Jim Page + KCMU Rare Recordings



First, I LOVE Jim Page.    Memories flash up and go back to 1972-1973.    I was going to the UW and working at the brand new student-run radio station, KCMU FM.    A highlight of just another day studying at the UW was to stroll over to the HUB, Student Union Building.  If you were lucky, Jim Page was playing out front , right before you entered the main entrance of the HUB.   Your day was instantly better.

Jim was a type of folk artist who had “busking” down to an art.    As you walked up to the Student Union Building you might find yourself the subject of the song he was singing right then.  In fact, when my brother Mark went to enter the HUB he was instantly a part of Jim’s lyrics.   Mark wore a distinctive red and black checkered  coat.   As he walked up to Jim, he heard him sing “Here comes a man with a lumberjack coat” and Jim was off to sing a few more lines about Mark.    Of course, besides entertaining people, Jim was there to take any of your cash donations.

And, of course, Jim took his act into the live music bars.   He went on stage and played both before the music started and during the bands’ breaks.   The crowd encouraged Jim to play his own songs and his improvised selections.   And then he politely circulated through the crowd with his hat and took any tips that might come his way.    This was his vocation for about 6 years.   As Jim says “…things were a lot more open then.   It was a great rollicking scene and I jumped right  into the middle of it…..you had 15 minutes  to get their attention, hold it while you did your thing, and set them up for the hat pass.  I never said a word  about it after I got off the stage, but just walked around the room holding my hat in my hand and nodding at people .    There’s a thin line between begging and playing for hat money, and my feeling was that if they didn’t want to pay something before you got to them then you didn’t deserve it. “

Jim Page Facebook

Here’s one more little page in history.  I was the general manager of KCMU FM in 1973.  An idea struck me to see if I could get Jim Page to come to our tiny little newsroom and record some of his songs live.   So, I found him in front of the HUB and put the question to him.   He readily said yes and we set the day.   Jim Page entered the station with his guitar, and we sat down at small table in the newsroom.   First, I did a brief interview with him to find out how he came up with his song ideas.   We talked about his beliefs in religion,  and on politics, drugs, and other topics.    Then Jim proceeded to sing about 12 of his songs.   All we had was one old microphone which we positioned as best we could to cover both the sound from his voice and guitar.    I recorded everything.   The songs came out pretty well and I put them into a show we called “Array of Artists” which played nightly 5pm-6pm, Monday through Friday.  This may have been the first time Jim was recorded live.  I can’t be sure.  KEXP FM, the station that KCMU evolved into, showed great interest in the Jim Page recordings and put the show on two CDs which I still have.   I would love to see Jim and give him a copy of the CDs.    It was a great adventure for both of us.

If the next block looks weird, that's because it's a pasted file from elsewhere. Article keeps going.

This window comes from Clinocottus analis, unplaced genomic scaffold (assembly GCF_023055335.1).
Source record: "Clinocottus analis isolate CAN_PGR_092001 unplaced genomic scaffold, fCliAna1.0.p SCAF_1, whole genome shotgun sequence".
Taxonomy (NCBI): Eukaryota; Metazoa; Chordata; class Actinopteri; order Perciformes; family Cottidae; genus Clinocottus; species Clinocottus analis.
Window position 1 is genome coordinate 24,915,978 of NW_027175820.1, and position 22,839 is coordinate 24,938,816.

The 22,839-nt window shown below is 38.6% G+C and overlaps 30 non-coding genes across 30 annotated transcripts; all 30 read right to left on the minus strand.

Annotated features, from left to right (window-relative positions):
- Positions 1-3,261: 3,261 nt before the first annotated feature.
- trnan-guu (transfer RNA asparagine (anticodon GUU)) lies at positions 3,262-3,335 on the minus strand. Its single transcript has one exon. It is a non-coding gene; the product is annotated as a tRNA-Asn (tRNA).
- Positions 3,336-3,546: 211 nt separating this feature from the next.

I  also used to see Jim Page play at the Walrus Tavern in the Greenwood area of Seattle.  He performed just as he describes.   Jim was very respectful of the bar owners and the bands playing there.   He played exactly as long as his given time.  Then, Jim quietly got off the stage and unobtrusively made his way through the crowd to collect any money that listeners decided to give him.

You can even hear Jim doing his thing on an album called “The Pure Food and Drug”.    Members included Harvey Mandel and Sugar Cane Harris.   The album opens with someone playing acoustic guitar.  Then you hear  Jim’s voice come in and sing a totally improvised song about the  band… great stuff.   This lp was recorded live at the Fresh Air Tavern in Seattle.

Jim Page, “Introduction” – Choice Cuts – Pure Food & Drug Act

Jim Page says, and from my personal experience I agree, “Seattle was the wild west back then.   It’s gone now except for vague odd mutterings of ghosts along the waterfront.   And those of us that remember will not be fooled by shiny brochures  and new stadiums.   The richest man in universe may live across the water (Bill Gates?) but we know what came before”.


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